URGENT NEED: Thank you to all that have downloaded this facemask! Our hospitals are in desperate need for these masks right now! Please consider making some and donate them to one of these hospitals. We will be updating here as the need grows. HOSPITALS NEEDING FABRIC MASKS and please refer to this site to DONATE PPE.
In light of all that is happening around the world with a virus that is spreading, there has been a shortage of face masks. I know that the CDC has outlined guidelines in regards to who should be wearing a mask. Please note that a home-made fabric mask is not meant to replace the efficiency of a N95 mask, however there are some studies that wearing a homemade mask is better than not wearing one at all. Doctors in Asia have highlighted the fact that universal mask wearing had helped curtail the spread of the Covid-19 virus. Let’s do our part as a community to stop the spread of germs and #spreadlove instead.
So as a fun project, I thought I’d post this mask tutorial. I’ve made a version where you can also insert a carbon filter for higher filtration of pollutants. These masks are meant to be worn once and then washed. Per the CDC usage "In settings where facemasks are not available, HCP might use homemade masks (e.g., bandana, scarf) for care of patients with COVID-19 as a last resort. However, homemade masks are not considered PPE, since their capability to protect HCP is unknown. Caution should be exercised when considering this option. Homemade masks should ideally be used in combination with a face shield that covers the entire front (that extends to the chin or below) and sides of the face." Stay safe my friends.
*note: this pattern may not be reused for commercial use or sale without the permission of EllieFunDay. We are all trying to just do our part to help those around us. Thank you!
You can download this FREE pattern by following this link. Seam allowances are already included in this pattern. This includes an adult, child, and toddler version.
Fold your fabric into 4 layers and lay your pattern on top and stack cut them with your scissors or roller cutter.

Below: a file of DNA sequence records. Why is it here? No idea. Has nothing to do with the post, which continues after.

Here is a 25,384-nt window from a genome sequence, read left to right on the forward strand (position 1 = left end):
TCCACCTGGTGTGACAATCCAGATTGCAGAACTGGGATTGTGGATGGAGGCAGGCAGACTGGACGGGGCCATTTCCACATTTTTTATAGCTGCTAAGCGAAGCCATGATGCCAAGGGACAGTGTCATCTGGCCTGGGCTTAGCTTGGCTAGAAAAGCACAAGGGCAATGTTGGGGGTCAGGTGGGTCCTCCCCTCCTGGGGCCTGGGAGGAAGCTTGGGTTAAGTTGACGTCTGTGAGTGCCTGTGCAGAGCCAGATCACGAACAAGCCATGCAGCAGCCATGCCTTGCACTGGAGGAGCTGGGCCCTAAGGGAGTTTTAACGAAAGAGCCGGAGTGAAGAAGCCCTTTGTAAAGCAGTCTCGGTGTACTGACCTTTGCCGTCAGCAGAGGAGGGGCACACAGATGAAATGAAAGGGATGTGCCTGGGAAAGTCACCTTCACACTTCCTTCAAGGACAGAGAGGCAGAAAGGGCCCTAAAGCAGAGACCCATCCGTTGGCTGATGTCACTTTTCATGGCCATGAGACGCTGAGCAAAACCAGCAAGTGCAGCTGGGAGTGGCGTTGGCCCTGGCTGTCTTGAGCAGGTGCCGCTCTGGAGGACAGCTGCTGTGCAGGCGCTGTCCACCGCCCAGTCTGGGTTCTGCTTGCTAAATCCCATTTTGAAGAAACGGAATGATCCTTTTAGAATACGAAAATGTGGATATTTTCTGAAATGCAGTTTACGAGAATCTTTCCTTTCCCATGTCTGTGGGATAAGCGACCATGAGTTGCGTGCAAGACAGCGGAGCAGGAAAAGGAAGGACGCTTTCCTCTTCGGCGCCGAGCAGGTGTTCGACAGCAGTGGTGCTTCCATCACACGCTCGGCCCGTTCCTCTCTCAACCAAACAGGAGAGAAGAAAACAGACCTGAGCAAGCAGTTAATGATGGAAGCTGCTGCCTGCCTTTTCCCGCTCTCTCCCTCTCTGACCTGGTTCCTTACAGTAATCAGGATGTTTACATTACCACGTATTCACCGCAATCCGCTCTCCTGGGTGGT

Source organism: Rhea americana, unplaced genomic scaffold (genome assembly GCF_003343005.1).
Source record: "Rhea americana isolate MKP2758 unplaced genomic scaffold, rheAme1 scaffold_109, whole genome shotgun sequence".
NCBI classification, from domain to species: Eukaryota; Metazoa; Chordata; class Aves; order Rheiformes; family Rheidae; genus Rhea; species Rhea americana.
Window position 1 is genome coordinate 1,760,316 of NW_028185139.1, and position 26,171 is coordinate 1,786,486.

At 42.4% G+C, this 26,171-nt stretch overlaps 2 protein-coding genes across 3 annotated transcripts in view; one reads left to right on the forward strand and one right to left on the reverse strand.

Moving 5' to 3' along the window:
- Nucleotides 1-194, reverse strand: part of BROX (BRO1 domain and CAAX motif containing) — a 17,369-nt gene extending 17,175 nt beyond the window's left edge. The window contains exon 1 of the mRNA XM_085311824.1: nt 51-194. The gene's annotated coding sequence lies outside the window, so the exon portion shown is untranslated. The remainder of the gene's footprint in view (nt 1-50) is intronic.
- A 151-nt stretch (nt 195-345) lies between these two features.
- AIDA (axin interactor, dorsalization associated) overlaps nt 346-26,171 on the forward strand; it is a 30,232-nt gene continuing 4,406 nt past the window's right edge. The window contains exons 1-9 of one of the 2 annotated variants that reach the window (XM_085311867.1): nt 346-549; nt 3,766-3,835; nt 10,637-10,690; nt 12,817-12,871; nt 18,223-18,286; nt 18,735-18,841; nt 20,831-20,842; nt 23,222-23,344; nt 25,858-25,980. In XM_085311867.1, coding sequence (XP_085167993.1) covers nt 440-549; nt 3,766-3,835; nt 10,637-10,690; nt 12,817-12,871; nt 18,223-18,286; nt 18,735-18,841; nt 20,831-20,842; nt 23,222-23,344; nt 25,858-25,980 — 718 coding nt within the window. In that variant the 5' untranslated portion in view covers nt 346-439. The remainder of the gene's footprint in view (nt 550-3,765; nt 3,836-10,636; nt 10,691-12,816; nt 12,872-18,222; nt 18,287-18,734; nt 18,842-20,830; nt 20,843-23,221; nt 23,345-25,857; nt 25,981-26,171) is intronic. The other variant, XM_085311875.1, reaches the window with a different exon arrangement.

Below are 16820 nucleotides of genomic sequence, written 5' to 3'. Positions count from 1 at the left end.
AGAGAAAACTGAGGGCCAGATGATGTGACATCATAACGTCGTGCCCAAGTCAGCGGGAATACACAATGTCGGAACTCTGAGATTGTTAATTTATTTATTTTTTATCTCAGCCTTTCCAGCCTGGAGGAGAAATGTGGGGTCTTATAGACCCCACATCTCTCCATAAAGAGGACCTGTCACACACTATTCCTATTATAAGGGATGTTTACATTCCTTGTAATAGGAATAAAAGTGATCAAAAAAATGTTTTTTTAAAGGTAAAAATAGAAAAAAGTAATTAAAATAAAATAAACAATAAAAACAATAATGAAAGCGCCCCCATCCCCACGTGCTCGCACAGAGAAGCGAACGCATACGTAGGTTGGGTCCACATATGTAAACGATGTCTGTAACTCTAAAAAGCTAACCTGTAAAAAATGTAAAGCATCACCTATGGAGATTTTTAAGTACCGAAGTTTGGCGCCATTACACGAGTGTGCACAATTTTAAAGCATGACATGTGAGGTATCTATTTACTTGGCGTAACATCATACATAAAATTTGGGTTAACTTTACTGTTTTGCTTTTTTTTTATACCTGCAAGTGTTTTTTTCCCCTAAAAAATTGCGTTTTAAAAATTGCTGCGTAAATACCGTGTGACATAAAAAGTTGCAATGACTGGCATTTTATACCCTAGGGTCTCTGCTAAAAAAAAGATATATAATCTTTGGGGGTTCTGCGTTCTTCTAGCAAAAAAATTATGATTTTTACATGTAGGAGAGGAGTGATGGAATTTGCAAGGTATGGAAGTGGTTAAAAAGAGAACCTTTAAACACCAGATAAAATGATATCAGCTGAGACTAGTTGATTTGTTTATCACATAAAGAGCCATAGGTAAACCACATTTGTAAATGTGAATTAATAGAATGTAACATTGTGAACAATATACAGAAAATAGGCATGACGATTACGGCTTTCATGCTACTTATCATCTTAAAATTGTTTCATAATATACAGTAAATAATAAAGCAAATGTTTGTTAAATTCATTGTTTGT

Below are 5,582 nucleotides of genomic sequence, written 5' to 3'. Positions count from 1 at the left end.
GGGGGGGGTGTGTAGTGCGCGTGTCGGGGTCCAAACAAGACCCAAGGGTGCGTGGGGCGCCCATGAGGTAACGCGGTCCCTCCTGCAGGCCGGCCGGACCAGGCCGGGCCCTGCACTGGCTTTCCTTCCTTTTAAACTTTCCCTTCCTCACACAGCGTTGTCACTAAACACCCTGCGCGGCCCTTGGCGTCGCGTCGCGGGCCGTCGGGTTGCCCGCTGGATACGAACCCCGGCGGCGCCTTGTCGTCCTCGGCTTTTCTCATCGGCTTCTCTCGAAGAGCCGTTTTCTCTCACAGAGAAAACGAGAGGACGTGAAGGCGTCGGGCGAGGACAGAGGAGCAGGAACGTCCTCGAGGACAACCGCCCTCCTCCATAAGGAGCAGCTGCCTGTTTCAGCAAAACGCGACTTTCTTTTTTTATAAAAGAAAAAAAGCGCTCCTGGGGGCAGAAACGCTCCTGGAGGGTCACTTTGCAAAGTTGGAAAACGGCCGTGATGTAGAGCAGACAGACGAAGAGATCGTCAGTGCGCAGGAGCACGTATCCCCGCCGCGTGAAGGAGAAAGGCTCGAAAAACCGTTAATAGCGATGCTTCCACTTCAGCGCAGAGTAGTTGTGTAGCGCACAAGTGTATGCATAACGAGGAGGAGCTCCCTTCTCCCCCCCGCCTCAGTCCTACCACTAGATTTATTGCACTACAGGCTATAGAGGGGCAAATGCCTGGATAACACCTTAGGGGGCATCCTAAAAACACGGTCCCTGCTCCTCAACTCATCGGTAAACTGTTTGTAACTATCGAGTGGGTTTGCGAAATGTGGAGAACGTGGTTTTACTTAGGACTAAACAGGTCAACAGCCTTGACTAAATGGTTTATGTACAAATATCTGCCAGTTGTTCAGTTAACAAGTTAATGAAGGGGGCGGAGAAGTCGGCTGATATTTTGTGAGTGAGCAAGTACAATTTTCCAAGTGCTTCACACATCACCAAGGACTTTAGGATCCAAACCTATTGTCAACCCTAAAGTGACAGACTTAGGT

Sew your two pieces RIGHT SIDES together down the front.
Trim the rounded seam with notches to reduce bulk when turning over your seam.
Iron flat the seam allowances down the middle for the perfect curve.
Repeat steps 3-4 for the lining so you will end up with 2 pieces.
Sew the two side edges of the lining piece over with a 3/8" seam allowance rolled edge.
Place the two pieces RIGHT SIDES together. And sew the long edges of the top and the bottom of the mask together.
Flip inside out and press the seams.
Fold over 3/8" seam allowance on the edge while encasing your elastic earpiece. (Cut 10" lengths for child, and 12" lengths for adults.) Sew the edge (try not to sew the elastic with it.) Feel free to adjust the length of the elastic to fit properly.
Do a final press of your mask and Viola!
Please note that the pattern allows for some adjustment for sizing on the sides, so measure the appropriate length for the elastic to fit the person comfortably. Although this mask is reusable, please wash after each use. I would love to see yours. Tag us @elliefunday using hashtag #spreadlove.
If you can't sew, we are now offering Buy One + Give One, where we will donate one fabric mask to a health professional when you purchase one.
Here are some photos of what it looks like on an adult.
How do I use this mask?
What kind of filter should I use?
You can find HEPA filters (remove the fabric layer from the cardboard frame and gently remove the metal grate) at your local hardware store, a vacuum bag, even a coffee filter can work. This can provide an extra layer of filtration, see this link here for a study. Also this basic study on HEPA filters has a lot of great knowledge on what type of particulates work for a HEPA. The Covid-10 virus is 0.125 microns in size this study done by NASA shows the graph on page 7 and the preceding paragraph do a good job of explaining why HEPA filters are actually most efficient—almost 100 percent at 0.01 micron—at capturing ultrafine particles below the 0.3-micron HEPA test standard.
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